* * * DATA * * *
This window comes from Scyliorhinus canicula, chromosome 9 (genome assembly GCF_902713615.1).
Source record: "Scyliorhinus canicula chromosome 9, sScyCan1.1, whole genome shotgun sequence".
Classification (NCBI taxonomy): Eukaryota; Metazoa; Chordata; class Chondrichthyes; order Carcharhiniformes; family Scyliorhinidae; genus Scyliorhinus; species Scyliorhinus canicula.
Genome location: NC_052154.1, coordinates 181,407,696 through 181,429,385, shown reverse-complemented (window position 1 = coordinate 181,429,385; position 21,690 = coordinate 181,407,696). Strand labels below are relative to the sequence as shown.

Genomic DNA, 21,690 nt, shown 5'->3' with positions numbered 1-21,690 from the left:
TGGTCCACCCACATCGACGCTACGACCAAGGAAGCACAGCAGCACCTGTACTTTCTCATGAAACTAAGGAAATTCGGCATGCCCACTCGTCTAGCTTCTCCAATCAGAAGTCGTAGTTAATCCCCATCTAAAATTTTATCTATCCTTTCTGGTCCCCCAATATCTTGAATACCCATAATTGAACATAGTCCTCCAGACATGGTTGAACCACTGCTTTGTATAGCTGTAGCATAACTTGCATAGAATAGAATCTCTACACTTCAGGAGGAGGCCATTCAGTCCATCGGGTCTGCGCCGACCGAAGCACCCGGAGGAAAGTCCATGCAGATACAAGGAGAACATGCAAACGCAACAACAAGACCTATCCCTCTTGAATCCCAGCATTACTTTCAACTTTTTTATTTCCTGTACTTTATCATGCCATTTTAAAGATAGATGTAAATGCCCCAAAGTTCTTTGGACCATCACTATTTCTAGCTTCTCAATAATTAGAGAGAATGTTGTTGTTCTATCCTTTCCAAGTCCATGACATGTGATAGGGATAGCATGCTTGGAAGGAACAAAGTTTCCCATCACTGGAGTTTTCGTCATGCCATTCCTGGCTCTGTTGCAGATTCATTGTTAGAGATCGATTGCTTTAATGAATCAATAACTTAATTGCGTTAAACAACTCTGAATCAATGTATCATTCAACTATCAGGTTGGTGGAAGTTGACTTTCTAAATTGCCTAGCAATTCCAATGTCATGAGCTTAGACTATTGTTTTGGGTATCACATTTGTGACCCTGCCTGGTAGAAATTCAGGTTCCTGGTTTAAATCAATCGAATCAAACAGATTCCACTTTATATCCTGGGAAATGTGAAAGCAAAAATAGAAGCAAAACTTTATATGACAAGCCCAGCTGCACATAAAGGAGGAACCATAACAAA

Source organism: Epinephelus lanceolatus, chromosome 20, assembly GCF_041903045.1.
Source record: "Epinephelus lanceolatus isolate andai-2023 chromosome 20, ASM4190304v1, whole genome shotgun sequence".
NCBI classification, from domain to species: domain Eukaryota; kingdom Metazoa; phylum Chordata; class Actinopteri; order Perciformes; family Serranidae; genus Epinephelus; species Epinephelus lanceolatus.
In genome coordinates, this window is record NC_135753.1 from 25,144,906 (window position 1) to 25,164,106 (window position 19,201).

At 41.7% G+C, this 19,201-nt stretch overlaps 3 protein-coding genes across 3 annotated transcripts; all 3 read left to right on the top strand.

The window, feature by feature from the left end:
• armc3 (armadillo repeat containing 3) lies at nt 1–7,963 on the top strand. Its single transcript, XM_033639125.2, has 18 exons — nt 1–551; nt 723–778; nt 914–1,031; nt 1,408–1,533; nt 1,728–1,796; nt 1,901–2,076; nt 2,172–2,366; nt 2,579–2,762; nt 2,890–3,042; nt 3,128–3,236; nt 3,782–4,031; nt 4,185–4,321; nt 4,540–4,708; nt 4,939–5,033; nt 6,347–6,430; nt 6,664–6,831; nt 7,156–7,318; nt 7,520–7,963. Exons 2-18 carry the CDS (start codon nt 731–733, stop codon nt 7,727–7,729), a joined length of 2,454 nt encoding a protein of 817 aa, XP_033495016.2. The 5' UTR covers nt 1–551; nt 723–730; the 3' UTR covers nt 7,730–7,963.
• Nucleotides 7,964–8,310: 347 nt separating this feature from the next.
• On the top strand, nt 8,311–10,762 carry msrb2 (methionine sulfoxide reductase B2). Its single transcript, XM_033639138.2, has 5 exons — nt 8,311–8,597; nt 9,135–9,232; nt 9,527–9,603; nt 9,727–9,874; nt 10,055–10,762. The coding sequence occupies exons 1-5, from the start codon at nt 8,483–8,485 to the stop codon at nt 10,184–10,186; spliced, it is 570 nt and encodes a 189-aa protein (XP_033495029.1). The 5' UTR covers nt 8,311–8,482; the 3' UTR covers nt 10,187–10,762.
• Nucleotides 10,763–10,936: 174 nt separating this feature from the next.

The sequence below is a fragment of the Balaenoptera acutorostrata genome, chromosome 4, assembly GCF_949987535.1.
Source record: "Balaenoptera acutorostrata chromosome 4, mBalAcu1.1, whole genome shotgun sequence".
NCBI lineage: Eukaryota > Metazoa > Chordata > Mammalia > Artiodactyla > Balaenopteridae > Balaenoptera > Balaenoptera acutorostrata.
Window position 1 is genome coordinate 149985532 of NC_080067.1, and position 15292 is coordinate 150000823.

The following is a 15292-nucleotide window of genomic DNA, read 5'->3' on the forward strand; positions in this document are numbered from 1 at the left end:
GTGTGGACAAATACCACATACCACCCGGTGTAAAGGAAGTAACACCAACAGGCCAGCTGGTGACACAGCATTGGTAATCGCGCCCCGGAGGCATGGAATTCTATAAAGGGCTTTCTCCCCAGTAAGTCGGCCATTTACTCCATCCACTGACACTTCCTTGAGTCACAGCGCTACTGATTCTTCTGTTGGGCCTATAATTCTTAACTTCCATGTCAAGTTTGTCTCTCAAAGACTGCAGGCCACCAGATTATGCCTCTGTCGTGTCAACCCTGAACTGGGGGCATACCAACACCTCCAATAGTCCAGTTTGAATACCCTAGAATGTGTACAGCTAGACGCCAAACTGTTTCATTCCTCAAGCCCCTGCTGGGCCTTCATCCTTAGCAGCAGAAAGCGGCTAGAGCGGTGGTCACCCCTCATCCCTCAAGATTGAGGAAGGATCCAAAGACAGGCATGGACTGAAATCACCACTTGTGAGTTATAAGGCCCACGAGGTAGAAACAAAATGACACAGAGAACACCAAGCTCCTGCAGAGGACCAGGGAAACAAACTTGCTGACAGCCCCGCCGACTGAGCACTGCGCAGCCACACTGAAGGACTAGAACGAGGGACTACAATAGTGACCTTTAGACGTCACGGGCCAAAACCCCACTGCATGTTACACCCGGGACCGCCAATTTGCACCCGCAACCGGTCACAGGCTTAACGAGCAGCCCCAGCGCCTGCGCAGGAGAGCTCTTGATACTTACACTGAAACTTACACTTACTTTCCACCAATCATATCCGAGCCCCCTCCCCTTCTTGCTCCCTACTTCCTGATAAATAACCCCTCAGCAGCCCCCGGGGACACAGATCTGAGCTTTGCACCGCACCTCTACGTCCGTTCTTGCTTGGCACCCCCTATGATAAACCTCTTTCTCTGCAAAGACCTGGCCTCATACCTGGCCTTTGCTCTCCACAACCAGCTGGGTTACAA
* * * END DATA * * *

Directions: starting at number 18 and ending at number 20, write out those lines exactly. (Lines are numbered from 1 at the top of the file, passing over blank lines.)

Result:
Source record: "Balaenoptera acutorostrata chromosome 4, mBalAcu1.1, whole genome shotgun sequence".
NCBI lineage: Eukaryota > Metazoa > Chordata > Mammalia > Artiodactyla > Balaenopteridae > Balaenoptera > Balaenoptera acutorostrata.
Window position 1 is genome coordinate 149985532 of NC_080067.1, and position 15292 is coordinate 150000823.